September 26, 2010


A couple years ago I made some birdhouses out of dried gourds,

so when I saw some at the local farm market this week I decided to pick some up and do something with them. You know, because I'm so crafty and all.

When you buy dried gourds like this they normally come all dirty, dusty and moldy.

You cannot just scrape off the mold, well, because it's dried mold and it's not good for you.

Now normally I scoff at over-protective measures, but when I was at the farm digging through the gourds to pick out the shapes I wanted I started coughing. And I have perfectly good lungs. The stuff on these gourds is not for the feint of heart lungs.

The best way to get the dirt, dust and mold off these things is to soak them in a big bucket of water with dishwashing liquid and a small amount of bleach to loosen the stuff and keep it non-airborne.

Some people suggest wearing a respirator or mask while handling the gourds. I just held my breath.

I put a rock on top of my gourds because they are so light that they float and this was the only way I could keep them submerged.

After soaking them for two hours, I scrubbed them with a nylon covered kitchen sponge and the gunk came off fairly easily. Throw away the sponge after you use it on the gourds, because you don't want that stuff on your dishes.

They should be fairly smooth when you are finished.

I used a variety of products to finish the gourds.

Orange craft paint followed by Minwax Indoor/Outdoor Helsman Spar Urethane.

A really ugly green spray paint I had bought at Big Lots and had no idea what to use it on until now. The 70's called and they want their green back!

Stained with Minwax Golden Oak stain followed by the Minwax Urethane.

Stained with Minwax English Chestnut stain followed by the Minwax Urethane. BTW, I love that English Chestnut stain - it's the perfect medium golden brown.

Rust-Oleum's Heirloom White spray paint followed by ... yes, the Minwax Urethane.

More MinWax English Chestnut stain followed by more Minwax Urethane. I like this one's pear shape.

And this is where most of them ended up. I thought they would all stack in this metal shelf on my front porch, but my eyes were bigger than my shelf. The other two are sitting inside the house.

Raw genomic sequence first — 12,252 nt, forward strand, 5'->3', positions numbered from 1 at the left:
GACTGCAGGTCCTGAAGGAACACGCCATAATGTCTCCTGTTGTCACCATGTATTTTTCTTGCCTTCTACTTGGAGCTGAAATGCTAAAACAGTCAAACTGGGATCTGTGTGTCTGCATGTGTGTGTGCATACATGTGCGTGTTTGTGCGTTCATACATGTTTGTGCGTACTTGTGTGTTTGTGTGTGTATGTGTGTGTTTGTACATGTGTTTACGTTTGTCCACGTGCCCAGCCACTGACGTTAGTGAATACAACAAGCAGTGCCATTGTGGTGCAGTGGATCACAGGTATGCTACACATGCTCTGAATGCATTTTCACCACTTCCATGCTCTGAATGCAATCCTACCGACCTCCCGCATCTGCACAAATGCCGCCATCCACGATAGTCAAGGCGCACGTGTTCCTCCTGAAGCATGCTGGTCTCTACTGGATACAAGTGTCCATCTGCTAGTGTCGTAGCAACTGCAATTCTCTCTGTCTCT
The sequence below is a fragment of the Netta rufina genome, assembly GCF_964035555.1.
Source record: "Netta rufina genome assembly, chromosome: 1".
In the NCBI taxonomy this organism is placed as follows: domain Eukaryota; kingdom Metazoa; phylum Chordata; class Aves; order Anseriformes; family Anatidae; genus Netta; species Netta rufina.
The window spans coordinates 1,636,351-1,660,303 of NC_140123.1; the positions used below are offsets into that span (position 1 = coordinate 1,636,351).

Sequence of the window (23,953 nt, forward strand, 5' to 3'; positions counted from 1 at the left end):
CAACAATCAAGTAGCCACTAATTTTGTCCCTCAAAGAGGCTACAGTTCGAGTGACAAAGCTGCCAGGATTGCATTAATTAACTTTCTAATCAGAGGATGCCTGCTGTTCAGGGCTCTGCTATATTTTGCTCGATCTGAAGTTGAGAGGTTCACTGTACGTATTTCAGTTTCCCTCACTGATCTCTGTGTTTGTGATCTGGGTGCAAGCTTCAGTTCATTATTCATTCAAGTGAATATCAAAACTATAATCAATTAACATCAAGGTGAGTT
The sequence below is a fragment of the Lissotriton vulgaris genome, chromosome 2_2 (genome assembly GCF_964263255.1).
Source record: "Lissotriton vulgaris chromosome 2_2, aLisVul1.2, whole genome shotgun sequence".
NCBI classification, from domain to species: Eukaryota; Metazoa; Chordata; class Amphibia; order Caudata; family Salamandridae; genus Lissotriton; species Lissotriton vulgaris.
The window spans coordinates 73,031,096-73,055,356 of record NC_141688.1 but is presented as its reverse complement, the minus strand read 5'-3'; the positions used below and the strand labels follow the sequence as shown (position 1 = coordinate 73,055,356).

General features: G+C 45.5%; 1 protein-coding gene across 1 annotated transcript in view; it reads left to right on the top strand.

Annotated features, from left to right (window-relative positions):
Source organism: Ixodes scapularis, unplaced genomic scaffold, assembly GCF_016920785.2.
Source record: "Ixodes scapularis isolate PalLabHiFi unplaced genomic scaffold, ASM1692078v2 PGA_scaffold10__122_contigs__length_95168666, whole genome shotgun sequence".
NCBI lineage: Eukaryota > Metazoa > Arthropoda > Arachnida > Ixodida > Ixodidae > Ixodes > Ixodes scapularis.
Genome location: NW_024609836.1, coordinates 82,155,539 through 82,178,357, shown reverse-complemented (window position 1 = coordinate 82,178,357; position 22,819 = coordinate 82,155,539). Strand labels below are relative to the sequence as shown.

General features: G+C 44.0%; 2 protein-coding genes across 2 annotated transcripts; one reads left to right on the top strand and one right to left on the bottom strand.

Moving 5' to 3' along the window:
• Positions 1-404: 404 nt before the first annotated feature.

1. ~*LOVE those Pam!!! Thanks for the great idea~* Hugs,Rachel :)

  2. Thanks for teaching about cleaning them as I had no idea. They turned out so pretty. You have ten times more crafting in you than I have. We have a guord farm near us and every time I think of them as a field of skulls. My hubs rightly says I am a sicko. hugs♥olive

  3. Pam this is great. I never had gourds, but want some, so this is great info to have. I love how you beautified them, great job!!

  4. Pam-Those are wonderful-wonderful-wonderful!You did a really good job...and that mold is some nasty stuff! I think that green looks pretty classy on a gourd-although I wouldn't want it on my refrigerator-lol

    You did a great job. I once grew some birdhouse gourds but we sold our house and moved before they were mature enough to pick. I LOVE them!!! Hugs- Diana

  5. They all look so pretty, Pam~ thanks for the how-to!

  6. how clever! these turned out great!!!

  7. Very pretty! (never thought I'd say that about gourds!)

  8. They look great--I like the green with the orange. I think I'll stay away from the cleaning of them since I am highly allergic to mold.
    Have a super week.


  9. Your gourds turned out soooo pretty and such a refreshing change from all the pumpkins I've seen lately Ü

  10. Pam - What a fabulous display. Your gourds look amazing - fantastic colors! Thanks so much for linking to The Sunday Showcase Party, I have featured this here:

    Stop by and grab a featured button if you like. Hope you are enjoying your week! ~ Stephanie Lynn


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